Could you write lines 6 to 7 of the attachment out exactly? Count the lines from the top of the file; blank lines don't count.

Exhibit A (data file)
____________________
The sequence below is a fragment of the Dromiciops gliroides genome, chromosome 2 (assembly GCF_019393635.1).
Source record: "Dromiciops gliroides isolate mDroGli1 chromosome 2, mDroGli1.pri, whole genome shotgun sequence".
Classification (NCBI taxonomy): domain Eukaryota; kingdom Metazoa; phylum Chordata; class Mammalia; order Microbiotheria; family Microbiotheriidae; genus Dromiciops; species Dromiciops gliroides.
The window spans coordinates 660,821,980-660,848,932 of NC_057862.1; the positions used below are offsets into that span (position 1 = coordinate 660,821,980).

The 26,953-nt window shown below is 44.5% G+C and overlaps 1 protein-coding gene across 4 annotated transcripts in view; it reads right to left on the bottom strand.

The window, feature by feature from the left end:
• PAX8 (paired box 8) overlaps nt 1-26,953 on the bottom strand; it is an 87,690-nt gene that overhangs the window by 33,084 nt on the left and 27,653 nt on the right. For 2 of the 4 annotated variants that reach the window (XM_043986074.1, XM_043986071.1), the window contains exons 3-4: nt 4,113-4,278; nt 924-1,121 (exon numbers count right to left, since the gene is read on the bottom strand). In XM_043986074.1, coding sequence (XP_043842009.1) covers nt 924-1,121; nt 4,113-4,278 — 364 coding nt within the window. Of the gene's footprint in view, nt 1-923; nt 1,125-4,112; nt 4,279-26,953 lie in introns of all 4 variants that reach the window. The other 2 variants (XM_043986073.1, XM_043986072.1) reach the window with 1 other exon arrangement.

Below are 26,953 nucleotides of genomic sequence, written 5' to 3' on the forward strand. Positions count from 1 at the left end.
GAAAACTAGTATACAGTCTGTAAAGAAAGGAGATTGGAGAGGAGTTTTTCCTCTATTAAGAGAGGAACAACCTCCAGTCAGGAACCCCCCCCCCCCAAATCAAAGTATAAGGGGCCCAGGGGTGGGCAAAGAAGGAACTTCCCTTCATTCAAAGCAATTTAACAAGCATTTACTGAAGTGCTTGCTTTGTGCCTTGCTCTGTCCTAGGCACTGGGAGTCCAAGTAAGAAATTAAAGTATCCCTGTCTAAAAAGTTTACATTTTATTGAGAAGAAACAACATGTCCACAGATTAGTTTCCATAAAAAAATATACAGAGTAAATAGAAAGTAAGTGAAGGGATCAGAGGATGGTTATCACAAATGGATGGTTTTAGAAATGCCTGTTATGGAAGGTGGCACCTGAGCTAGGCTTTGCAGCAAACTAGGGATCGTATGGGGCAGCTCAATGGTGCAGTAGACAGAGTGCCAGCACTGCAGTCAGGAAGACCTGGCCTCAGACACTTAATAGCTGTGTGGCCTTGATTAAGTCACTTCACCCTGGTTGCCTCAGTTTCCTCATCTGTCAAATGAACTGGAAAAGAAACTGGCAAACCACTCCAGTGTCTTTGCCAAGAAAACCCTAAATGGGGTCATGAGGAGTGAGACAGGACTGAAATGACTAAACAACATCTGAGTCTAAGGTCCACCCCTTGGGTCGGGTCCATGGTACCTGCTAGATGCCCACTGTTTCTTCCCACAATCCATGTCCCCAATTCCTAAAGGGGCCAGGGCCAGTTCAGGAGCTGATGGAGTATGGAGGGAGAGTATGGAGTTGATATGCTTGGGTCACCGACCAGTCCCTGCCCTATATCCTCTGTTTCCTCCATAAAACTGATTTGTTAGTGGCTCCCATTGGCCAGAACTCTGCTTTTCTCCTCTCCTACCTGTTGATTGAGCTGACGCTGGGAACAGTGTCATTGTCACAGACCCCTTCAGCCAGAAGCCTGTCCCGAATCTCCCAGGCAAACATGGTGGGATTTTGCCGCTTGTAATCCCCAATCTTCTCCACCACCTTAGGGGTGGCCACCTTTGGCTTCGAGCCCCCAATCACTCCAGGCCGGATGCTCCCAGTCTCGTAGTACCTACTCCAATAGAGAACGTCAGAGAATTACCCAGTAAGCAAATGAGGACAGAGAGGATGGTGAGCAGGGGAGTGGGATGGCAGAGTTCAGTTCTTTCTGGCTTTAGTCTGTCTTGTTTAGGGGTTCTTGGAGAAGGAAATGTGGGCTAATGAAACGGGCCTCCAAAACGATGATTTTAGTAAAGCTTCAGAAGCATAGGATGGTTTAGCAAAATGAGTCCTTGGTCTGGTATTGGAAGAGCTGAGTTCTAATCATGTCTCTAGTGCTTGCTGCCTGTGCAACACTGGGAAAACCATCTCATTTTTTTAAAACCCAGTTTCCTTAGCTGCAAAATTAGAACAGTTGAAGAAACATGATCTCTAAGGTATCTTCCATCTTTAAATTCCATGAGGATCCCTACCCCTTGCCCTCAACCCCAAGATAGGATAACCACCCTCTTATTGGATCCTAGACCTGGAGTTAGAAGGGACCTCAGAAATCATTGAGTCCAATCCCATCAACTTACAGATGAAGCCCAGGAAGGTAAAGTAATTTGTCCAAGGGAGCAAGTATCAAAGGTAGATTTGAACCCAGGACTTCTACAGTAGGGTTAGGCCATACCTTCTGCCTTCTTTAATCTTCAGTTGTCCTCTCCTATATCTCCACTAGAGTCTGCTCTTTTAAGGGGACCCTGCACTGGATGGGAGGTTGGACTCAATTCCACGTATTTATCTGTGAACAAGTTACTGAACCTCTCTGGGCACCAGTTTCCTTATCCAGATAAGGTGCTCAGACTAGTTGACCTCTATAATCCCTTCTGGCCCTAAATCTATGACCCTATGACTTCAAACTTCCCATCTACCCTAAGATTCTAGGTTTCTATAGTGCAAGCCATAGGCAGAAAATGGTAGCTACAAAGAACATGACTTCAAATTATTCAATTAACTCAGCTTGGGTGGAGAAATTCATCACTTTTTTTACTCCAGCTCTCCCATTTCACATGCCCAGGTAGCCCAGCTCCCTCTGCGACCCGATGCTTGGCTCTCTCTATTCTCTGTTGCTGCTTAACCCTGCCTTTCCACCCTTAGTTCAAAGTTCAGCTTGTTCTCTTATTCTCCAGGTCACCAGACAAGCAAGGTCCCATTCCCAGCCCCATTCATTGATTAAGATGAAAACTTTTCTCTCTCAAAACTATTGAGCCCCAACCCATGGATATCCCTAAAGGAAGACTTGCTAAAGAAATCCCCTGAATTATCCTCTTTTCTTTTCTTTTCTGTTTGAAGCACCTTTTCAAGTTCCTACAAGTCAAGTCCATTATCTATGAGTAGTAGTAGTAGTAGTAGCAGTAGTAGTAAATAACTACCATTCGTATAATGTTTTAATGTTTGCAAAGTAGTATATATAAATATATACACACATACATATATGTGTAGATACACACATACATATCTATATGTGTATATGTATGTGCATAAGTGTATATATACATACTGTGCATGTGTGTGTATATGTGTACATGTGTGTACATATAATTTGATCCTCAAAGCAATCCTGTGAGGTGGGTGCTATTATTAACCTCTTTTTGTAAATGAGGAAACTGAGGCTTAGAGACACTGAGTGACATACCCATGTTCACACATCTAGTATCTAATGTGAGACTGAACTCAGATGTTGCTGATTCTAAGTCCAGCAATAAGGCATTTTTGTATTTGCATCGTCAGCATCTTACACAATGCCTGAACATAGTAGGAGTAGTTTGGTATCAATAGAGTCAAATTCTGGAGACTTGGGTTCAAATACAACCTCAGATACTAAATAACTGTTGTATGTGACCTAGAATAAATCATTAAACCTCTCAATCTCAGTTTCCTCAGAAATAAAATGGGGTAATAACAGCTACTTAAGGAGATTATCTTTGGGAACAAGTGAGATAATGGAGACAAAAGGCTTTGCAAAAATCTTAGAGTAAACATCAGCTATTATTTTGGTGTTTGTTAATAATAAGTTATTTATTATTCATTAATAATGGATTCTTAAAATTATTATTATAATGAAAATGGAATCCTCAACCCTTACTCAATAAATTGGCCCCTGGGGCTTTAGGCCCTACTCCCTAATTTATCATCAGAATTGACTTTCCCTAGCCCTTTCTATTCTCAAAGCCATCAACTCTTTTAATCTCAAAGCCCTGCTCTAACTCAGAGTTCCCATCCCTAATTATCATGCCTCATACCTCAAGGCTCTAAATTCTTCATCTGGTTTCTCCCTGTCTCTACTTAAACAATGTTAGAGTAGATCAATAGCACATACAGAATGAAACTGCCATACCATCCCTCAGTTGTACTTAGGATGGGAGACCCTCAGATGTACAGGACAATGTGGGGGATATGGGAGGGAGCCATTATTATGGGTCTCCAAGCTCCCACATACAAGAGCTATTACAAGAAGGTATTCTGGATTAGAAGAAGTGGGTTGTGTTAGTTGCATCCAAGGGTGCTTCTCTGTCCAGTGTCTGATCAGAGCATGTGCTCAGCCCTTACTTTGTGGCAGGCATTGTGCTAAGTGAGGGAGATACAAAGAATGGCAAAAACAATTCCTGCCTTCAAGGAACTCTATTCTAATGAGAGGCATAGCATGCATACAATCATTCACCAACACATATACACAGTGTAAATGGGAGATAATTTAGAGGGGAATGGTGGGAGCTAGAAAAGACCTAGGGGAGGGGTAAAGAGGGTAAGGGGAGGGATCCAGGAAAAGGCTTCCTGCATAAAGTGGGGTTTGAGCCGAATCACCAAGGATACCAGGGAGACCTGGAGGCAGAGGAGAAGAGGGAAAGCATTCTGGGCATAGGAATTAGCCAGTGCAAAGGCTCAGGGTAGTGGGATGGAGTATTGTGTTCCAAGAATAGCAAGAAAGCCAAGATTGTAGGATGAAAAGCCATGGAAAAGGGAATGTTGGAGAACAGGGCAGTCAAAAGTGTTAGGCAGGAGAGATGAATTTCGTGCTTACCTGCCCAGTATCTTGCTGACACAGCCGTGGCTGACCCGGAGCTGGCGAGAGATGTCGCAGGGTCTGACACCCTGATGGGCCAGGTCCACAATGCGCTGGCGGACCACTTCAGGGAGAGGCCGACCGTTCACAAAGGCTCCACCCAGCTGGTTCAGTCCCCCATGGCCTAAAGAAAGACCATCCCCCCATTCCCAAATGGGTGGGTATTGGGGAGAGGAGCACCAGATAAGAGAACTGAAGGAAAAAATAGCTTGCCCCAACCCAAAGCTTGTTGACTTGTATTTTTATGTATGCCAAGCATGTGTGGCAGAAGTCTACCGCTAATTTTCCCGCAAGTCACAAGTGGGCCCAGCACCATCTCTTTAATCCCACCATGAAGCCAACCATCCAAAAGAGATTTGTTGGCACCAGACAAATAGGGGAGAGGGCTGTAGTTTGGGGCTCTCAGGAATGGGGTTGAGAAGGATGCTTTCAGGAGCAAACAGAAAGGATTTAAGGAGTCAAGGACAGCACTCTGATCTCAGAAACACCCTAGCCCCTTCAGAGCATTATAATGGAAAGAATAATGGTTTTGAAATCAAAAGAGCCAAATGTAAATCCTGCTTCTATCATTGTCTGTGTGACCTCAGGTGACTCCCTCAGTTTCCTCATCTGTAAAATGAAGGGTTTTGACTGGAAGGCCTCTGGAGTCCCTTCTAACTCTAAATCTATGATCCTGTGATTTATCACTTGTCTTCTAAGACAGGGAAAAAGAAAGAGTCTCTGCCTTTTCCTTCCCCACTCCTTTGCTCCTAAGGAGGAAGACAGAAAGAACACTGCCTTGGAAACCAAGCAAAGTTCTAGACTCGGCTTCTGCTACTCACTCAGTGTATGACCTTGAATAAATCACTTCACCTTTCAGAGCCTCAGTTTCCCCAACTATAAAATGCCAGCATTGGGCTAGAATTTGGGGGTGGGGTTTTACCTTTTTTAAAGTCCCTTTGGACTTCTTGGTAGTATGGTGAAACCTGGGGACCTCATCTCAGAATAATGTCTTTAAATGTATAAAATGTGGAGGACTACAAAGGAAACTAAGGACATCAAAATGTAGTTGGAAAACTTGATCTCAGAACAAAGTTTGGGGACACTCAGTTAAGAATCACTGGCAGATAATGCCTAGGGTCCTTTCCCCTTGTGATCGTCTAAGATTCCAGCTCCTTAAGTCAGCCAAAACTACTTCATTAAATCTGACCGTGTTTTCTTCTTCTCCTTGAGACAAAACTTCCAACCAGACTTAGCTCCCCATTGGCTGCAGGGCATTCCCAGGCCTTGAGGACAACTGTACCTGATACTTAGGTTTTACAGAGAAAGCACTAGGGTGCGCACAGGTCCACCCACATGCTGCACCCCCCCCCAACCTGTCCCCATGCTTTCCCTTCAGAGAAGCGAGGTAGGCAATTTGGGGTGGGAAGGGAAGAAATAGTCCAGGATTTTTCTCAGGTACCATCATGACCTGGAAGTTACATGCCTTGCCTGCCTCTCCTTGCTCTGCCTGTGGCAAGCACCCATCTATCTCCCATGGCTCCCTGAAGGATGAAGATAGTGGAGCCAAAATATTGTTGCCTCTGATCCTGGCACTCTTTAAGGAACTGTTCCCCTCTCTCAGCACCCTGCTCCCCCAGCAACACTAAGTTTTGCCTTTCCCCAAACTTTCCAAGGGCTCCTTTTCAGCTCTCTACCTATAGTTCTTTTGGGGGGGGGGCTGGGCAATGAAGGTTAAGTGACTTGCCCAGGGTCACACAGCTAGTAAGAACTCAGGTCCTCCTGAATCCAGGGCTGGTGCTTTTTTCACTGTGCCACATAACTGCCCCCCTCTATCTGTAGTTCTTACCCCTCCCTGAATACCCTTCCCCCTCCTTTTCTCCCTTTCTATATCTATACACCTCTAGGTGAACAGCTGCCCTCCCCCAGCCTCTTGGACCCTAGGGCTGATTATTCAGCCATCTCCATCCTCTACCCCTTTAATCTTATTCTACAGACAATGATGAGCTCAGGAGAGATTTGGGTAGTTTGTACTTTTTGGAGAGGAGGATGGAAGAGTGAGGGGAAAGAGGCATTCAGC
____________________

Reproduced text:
The window, feature by feature from the left end:
• PAX8 (paired box 8) overlaps nt 1-26,953 on the bottom strand; it is an 87,690-nt gene that overhangs the window by 33,084 nt on the left and 27,653 nt on the right. For 2 of the 4 annotated variants that reach the window (XM_043986074.1, XM_043986071.1), the window contains exons 3-4: nt 4,113-4,278; nt 924-1,121 (exon numbers count right to left, since the gene is read on the bottom strand). In XM_043986074.1, coding sequence (XP_043842009.1) covers nt 924-1,121; nt 4,113-4,278 — 364 coding nt within the window. Of the gene's footprint in view, nt 1-923; nt 1,125-4,112; nt 4,279-26,953 lie in introns of all 4 variants that reach the window. The other 2 variants (XM_043986073.1, XM_043986072.1) reach the window with 1 other exon arrangement.